Monday, December 29, 2014

Doctor Who Christmas Special 2014: Last Christmas

Believe it or not, Last Christmas is the tenth Doctor Who Christmas Special so far! Ten! It doesn't seem possible. Savor this episode though, because if the pattern holds, the show probably won't return again for another nine or ten months. At least.

Christmas Specials seem to be a thing in England, a tradition I wish would spread to our shores. Sure, most American TV series have Christmas episodes, but they're just part of the regular season. They're not, well, special.

Technically this is Twelfth Doctor Peter Capaldi's second Christmas Special. He appeared in the final seconds of last year's The Time Of The Doctor. His appearance there was so fleeting though that it probably shouldn't count. This is his first fully starring Special. 

Show runner Steven Moffat wrote Last Christmas, and as with most of his episodes from Season 8, it appears he assembled it from bits and pieces of various movies and previous Doctor Who episodes. It's part ALIEN (which one of the characters even points out), part The Thing, and a whole lot Inception. There's even a little bit of Titanic tossed in for good measure at the end. And the "Base Under Siege" setting has been done many, many, many times before on the show.

Even the "new" monsters in the episode are familiar. They've got the trademark Moffat "don't do something" rule about them that worked so well with the Weeping Angels. Give it up, Steven. You're never going to top the Angels, so please stop trying. 

Moffat seems to be completely out of ideas at this point and keeps on trotting out his old plots and characters, hoping we don't notice. Nice try, Steven, but throwing Santa into the mix isn't going to distract us from the fact that the Dream Crabs are pretty much the same thing as the Weeping Angels, the Vashta Nerada, the Silence and the Hiders.

Did you ever see the Star Trek episode The Ultimate Computer? It concerned a scientist named Dr. Richard Daystrom, who invented a revolutionary new type of computer when he was in his early twenties. He then spent the rest of his life trying to top his early success, which eventually drove him mad. I'm starting to think Steven Moffat is going to end up just like Dr. Daystrom.

This episode was a bit on the dark side, especially for Christmas day. Maybe a little too dark. In addition to the seriously terrifying Dream Crabs, the heartwarming theme of the episode was "Every Christmas is someone's last Christmas." Good night, everybody! Happy Holidays!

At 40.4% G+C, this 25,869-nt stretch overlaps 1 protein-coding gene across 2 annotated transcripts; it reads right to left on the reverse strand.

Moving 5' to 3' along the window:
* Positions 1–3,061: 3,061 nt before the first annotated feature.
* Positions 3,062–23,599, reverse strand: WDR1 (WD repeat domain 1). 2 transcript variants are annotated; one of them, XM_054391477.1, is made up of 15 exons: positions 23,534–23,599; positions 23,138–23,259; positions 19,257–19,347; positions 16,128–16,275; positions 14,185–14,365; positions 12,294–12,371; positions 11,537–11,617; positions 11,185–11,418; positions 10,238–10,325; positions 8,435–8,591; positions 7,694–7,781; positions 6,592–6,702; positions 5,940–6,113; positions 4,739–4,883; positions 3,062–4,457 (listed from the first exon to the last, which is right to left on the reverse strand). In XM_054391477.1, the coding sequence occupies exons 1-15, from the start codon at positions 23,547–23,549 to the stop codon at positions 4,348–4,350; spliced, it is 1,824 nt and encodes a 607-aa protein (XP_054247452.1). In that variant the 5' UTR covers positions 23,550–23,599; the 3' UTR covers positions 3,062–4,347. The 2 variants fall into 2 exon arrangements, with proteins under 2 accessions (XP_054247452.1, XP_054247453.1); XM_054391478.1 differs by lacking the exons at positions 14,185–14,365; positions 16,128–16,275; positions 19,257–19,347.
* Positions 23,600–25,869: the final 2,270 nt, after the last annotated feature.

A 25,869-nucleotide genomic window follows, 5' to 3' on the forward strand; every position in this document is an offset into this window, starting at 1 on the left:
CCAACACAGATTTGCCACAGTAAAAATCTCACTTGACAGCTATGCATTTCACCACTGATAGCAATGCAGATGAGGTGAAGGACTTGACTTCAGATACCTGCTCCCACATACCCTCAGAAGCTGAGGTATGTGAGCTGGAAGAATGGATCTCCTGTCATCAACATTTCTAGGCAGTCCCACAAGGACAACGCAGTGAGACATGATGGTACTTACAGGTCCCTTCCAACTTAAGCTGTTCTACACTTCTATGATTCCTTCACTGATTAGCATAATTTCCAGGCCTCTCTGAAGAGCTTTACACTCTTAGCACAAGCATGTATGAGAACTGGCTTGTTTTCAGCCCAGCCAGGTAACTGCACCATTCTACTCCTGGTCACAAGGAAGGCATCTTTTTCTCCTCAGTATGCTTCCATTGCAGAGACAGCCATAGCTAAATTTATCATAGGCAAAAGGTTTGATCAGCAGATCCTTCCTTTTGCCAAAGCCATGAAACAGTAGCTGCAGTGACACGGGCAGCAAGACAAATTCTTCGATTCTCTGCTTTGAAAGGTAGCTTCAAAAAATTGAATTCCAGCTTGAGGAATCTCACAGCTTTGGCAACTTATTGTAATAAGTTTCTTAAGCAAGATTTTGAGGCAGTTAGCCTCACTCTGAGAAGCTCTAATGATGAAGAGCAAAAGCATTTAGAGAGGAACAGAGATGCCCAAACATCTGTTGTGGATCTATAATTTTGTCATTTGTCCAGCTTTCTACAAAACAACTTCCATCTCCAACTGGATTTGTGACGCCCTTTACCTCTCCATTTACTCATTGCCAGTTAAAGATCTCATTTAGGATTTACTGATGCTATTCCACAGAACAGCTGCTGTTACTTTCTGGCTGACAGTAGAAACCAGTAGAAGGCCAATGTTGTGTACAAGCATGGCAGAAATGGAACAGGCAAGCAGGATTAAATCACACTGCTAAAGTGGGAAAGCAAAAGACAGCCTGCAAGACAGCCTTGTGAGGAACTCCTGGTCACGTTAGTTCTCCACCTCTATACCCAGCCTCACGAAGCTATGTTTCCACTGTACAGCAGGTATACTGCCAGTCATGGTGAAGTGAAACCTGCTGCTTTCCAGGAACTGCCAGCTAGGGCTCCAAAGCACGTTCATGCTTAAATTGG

Lastly, this episode seems a bit less epic than past Christmas Specials. The Runaway Bride, Voyage Of The Damned and The Next Doctor were all very cinematic and could have easily been shown in a theater. This one is much less expansive and seems like a regular episode with a few scenes of Santa grafted onto it to qualify as a Christmas episode. There doesn't seem to be anything all that special about it. 

Was the lack of epic scope the result of yet more BBC budget cuts?


The Plot:
Clara is awakened by a noise on Christmas Eve, and finds Santa Claus has crashed his sleigh on her roof. As she's trying to decide if he's real or not, the TARDIS materializes and The Doctor emerges and tells her to enter.

Meanwhile at a remote Arctic outpost, which absolutely doesn't remind us of The Thing, a group of scientists are studying colleagues who've been taken over by Dream Crabs, which absolutely don't remind us of face huggers from ALIEN. The creatures attach themselves to a person's face and induce a dream state while they slowly devour their brain. To top it off, the Crabs are only active when you're thinking about them.

Just then the Doctor and Clara arrive at the base. Seeing the Crabs, they think about them, which causes them to attack. They're saved at the last second by the timely arrival of Santa.

While the others are discussing the situation, one of the Dream Crabs attacks Clara. She wakes up in a perfectly realized Christmas dream world, populated by her dead boyfriend Danny Pink. The Doctor willingly allows a Dream Crab to attach itself to him in order to enter her dream and save her.

He does so, and the two awake back in the Arctic base, as the Crabs attached to their faces fall off and turn to dust. The Doctor then realizes that they're still not in the real world. He, Clara and the four scientists are still victims of the Dream Crabs, living inside a dream within a dream within a dream, which absolutely doesn't remind us of Inception. With the help of Santa, they wake up.

Clara reminds the Doctor that they met Santa before they arrived at the base, proving they're still in yet another dream level. The Doctor tells them to all dream of Santa again, and he returns to save them once more.

They all escape in Santa's sleigh. While sailing through the air, the "scientists" realize they're all just ordinary people from different areas and perhaps even different time periods, who were attacked by the Dream Crabs. One by one they disappear from the sleigh as they wake up in their real lives.